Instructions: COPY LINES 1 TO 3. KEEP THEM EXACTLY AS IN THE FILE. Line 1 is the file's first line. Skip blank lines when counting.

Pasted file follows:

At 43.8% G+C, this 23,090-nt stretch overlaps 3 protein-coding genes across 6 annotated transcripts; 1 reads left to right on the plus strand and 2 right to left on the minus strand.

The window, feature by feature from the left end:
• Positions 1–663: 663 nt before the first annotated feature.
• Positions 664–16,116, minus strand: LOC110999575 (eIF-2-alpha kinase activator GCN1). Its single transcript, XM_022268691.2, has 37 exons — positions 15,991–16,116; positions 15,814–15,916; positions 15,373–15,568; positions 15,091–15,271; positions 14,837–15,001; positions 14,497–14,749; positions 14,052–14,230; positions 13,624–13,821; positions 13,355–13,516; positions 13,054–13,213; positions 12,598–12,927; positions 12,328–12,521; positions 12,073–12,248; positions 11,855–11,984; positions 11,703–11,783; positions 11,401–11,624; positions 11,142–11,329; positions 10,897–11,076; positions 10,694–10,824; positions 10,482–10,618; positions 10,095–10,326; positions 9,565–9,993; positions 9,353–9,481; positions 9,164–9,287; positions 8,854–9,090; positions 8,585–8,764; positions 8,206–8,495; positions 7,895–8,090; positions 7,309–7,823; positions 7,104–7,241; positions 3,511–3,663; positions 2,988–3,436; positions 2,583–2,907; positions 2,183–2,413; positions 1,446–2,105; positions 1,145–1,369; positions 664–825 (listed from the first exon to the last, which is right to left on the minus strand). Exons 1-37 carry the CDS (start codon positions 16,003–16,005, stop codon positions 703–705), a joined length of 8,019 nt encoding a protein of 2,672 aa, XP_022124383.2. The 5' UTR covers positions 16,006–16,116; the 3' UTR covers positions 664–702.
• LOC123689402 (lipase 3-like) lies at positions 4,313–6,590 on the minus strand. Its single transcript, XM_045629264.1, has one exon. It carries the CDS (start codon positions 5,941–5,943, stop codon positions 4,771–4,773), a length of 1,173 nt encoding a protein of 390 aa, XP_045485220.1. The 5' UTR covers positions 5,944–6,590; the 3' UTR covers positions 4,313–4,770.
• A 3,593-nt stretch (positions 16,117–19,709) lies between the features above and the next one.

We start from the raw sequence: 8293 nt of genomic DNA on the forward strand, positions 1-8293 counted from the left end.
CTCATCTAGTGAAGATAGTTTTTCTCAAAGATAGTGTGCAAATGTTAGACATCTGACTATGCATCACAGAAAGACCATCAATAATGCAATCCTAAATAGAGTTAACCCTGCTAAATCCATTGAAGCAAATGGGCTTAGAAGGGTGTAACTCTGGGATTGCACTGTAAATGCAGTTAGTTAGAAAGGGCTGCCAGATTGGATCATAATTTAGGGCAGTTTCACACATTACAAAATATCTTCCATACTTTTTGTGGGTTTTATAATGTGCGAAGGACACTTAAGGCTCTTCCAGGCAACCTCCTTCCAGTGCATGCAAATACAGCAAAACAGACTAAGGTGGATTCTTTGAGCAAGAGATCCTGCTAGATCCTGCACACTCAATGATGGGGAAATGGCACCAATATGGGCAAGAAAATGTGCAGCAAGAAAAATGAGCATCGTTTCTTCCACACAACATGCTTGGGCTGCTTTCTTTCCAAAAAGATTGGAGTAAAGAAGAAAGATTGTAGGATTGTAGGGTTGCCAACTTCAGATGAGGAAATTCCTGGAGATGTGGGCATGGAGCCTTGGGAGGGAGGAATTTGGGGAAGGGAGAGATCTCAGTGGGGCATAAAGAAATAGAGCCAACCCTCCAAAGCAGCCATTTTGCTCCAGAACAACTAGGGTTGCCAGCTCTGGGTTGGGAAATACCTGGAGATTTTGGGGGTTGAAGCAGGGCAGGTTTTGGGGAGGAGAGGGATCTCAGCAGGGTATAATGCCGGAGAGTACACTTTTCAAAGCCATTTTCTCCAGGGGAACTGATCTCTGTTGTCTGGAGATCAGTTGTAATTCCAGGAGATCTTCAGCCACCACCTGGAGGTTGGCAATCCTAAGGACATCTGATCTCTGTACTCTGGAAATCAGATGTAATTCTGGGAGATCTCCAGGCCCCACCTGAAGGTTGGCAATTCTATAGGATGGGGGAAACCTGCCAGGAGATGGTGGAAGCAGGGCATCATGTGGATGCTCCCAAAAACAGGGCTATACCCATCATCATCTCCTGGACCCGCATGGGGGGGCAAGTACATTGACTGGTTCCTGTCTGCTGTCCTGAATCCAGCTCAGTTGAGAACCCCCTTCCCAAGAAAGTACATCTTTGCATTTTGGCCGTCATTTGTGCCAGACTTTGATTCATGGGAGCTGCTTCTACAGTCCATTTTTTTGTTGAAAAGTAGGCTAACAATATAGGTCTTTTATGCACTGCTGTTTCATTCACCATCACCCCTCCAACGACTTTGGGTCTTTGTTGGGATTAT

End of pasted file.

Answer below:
At 43.8% G+C, this 23,090-nt stretch overlaps 3 protein-coding genes across 6 annotated transcripts; 1 reads left to right on the plus strand and 2 right to left on the minus strand.

The window, feature by feature from the left end:
• Positions 1–663: 663 nt before the first annotated feature.